23 November 2012 - MARC has affirmed Kuwait Finance House (Malaysia) Berhad's (KFHMB) long-term and short-term financial institution ratings of AA+/MARC-1, following the rating agency’s affirmation of the long-term and short-term financial institution ratings of its parent, Kuwait Finance House K.S.C. (KFH) at AAA/MARC-1. The outlook on the ratings of both institutions is stable.
The long-term rating of KFHMB is notched down from KFH, reflecting MARC’s assessment that the creditworthiness of the former is highly correlated with the credit strength of KFH, taking into account KFH’s 100% ownership of KFHMB, the name sharing and MARC’s view that the Malaysian market represents an important geographic market for the group. The AA+ rating continues to incorporate a very high probability of parental support. Given the bank’s relatively small size and contribution to KFH’s consolidated revenues, MARC views KFHMB as a strategic subsidiary as opposed to a core subsidiary of KFH. The stable outlook on KFHMB’s rating is in line with the outlook on KFH’s rating. Any changes in KFHMB’s ratings are likely to be driven by changes in KFH’s rating and/or changes in expected support from its parent.
KFHMB’s credit metrics have weakened in recent periods; its capital cushion has been eroded by its significant reported loss of RM577.4 million for 2011 and its impaired loans ratio had surged to 23% as of end-2011 before settling at 15% as of end-June 2012 (1H2012). At the same time, MARC notes positively that KFHMB has taken decisive steps to address legacy problem exposures in its financing book and counter the drag on its profitability posed by the continuing recognition of credit impairment from these exposures. Gross impaired financing almost doubled as of end-2011 from its end-2010 level but the bank’s net impaired financing ratio saw a much slighter increase to 7.6% from 6.2% with the bank stepping up its provisioning against problematic exposures. Apart from the impairment of its legacy exposures, the bank appears to have accelerated write-offs during the first six months of 2012 (1H2012).
While MARC expects KFHMB’s asset quality to remain lower compared to other competitors, it acknowledges the bank’s improved financing loss reserves cushion and the prospect of credit impairments normalising at lower levels with the remaining risks from legacy problem credits somewhat reduced. The rating agency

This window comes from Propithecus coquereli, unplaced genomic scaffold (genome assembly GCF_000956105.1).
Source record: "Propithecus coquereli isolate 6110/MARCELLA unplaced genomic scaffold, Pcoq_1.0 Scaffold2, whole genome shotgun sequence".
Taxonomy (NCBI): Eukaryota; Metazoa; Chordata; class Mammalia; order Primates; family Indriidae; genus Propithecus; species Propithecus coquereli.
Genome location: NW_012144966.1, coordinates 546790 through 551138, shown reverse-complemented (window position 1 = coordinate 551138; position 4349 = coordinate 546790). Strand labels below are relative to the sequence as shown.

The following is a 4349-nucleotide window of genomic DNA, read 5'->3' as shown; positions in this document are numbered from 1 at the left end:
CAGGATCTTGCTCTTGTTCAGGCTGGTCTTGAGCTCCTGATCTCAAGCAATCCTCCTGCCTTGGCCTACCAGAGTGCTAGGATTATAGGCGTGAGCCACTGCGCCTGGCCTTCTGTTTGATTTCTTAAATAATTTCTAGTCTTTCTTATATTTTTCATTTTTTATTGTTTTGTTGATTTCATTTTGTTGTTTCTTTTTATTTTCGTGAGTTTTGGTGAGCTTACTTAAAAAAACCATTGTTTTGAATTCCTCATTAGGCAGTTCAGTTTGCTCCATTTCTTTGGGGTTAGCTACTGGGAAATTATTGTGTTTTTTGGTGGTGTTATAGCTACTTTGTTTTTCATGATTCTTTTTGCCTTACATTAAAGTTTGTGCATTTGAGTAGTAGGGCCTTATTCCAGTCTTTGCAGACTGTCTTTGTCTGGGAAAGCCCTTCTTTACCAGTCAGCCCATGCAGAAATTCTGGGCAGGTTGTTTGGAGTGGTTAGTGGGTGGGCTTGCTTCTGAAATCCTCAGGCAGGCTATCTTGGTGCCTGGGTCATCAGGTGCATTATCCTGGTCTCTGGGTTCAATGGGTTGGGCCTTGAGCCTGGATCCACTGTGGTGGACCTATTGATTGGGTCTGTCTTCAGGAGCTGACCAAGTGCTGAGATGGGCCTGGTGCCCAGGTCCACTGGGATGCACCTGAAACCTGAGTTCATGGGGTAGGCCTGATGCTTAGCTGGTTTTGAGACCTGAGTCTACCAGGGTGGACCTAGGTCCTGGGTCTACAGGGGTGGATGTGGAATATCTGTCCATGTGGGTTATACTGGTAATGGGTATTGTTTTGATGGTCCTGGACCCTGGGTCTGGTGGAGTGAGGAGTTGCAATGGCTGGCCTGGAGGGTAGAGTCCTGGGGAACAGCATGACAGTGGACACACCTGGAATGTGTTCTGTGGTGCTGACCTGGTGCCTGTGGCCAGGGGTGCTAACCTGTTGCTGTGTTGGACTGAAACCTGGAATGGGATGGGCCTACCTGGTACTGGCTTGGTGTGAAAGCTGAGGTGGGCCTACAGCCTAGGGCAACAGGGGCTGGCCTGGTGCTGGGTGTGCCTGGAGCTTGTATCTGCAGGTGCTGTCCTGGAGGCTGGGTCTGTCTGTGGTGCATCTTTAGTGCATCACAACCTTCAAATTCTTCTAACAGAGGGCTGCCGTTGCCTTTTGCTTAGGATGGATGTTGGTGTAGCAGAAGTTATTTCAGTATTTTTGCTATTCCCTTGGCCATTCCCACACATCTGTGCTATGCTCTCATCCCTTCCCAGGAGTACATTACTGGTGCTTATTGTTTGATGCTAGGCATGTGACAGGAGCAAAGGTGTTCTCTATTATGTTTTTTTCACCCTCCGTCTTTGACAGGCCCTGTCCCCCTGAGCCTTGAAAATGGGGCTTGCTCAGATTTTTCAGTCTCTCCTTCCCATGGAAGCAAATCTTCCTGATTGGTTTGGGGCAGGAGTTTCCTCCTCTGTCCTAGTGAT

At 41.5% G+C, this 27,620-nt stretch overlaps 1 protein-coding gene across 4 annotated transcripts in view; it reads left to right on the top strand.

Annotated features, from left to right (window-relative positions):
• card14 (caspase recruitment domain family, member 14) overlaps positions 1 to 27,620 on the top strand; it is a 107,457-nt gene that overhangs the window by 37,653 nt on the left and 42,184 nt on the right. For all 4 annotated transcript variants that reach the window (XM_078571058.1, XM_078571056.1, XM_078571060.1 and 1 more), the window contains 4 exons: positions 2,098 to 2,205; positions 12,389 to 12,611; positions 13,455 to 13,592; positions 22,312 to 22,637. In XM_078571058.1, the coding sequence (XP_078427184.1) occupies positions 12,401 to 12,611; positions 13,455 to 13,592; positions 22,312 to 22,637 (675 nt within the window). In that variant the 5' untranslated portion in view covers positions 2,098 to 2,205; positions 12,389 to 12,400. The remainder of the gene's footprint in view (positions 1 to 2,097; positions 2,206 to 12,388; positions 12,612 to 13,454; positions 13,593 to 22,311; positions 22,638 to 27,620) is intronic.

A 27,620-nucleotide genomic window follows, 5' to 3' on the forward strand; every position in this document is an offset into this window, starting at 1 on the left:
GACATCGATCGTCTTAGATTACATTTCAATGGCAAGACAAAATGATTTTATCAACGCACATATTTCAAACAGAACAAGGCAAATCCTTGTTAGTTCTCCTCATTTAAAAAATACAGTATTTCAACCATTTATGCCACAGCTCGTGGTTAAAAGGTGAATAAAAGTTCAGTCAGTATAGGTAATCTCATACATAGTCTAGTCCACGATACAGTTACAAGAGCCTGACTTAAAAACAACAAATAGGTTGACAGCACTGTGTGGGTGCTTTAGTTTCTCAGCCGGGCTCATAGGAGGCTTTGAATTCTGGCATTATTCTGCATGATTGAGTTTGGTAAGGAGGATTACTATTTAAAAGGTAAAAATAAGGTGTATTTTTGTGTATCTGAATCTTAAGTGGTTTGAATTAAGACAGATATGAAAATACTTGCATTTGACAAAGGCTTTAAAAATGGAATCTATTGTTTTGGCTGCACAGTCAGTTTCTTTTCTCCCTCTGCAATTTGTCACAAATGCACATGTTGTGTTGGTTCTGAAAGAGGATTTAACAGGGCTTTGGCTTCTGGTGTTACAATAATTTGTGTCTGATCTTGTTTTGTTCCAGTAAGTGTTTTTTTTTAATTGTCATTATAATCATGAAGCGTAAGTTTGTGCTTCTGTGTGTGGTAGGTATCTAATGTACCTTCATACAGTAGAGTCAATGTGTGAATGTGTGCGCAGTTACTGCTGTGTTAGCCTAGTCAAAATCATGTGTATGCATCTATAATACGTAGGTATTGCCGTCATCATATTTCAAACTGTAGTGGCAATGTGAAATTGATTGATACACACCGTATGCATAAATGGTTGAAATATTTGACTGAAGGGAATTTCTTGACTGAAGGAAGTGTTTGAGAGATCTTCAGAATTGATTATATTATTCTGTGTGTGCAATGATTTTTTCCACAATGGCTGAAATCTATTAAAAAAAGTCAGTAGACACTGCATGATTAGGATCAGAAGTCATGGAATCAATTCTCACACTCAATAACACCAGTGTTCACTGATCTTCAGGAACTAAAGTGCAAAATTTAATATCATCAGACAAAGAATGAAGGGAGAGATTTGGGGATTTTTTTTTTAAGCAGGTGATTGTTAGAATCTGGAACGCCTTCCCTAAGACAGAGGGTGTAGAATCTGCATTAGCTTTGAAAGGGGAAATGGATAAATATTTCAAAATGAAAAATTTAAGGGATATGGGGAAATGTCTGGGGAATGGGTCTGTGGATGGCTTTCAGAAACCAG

expects the bank to report improved post-provisioning profitability and capital accretion, going forward. Financing loss provisions and problem financing formation are expected to trend lower following the major clean-up of its financing book and also as a consequence of KFHMB’s more disciplined lending in recent years. At the same time, MARC notes with concern the still high percentage of weak credits in KFHMB’s financing book, the majority of which are within its corporate financing portfolio. These could still expose the bank to a high level of credit impairments and credit losses in the context of tougher economic and operating conditions.
The affirmed rating on KFH, meanwhile, continues to incorporate a high probability of systemic support, reflecting its importance as the second largest bank in Kuwait by asset and the size of its credit portfolio and deposits, in addition to its stand-alone credit strength. The bank's indirect majority government ownership also provides assurance of state support if required. The support considerations provide a significant offset to negative credit drivers at the parent bank, in particular its stressed asset quality and continuing profitability challenges. Notwithstanding its mediocre asset quality and low returns on assets, KFH continues to possess some noteworthy credit strengths, including the resilience of its domestic retail banking franchise, its good geographic diversification and its strong funding base. The aforementioned strengths continue to provide flexibility for KFH to contend with its current challenges.
The parent bank, whose post-global financial crisis performance has been marked by periods of generally depressed earnings, has embarked on a five-year strategy and transformation programme that is aimed at bolstering the bank’s and group’s performance. The three-pronged strategy entails strengthening its performance in its home market, streamlining the group’s investment portfolio and increasing coordination across its international banking subsidiaries. KFH’s ability to execute its transformation programme could have potentially positive implications for its credit profile over the longer term in that its strategic initiatives could help to strengthen its global Islamic banking franchise and foster improved profitability. In the more immediate term, KFH’s ability to address key negative credit drivers such as its continued high level of non-performing finance facilities (NPF), provisioning for NPFs and pressure on its profitability would be a particularly important determinant of rating stability for both the parent and KFHMB.
Changes to KFHMB’s ratings and outlook will likely be triggered by any or a combination of the following: further deterioration in KFH’s credit metrics, a weakening in support from the Kuwait government and perceived or observed weakening in parental support from KFH.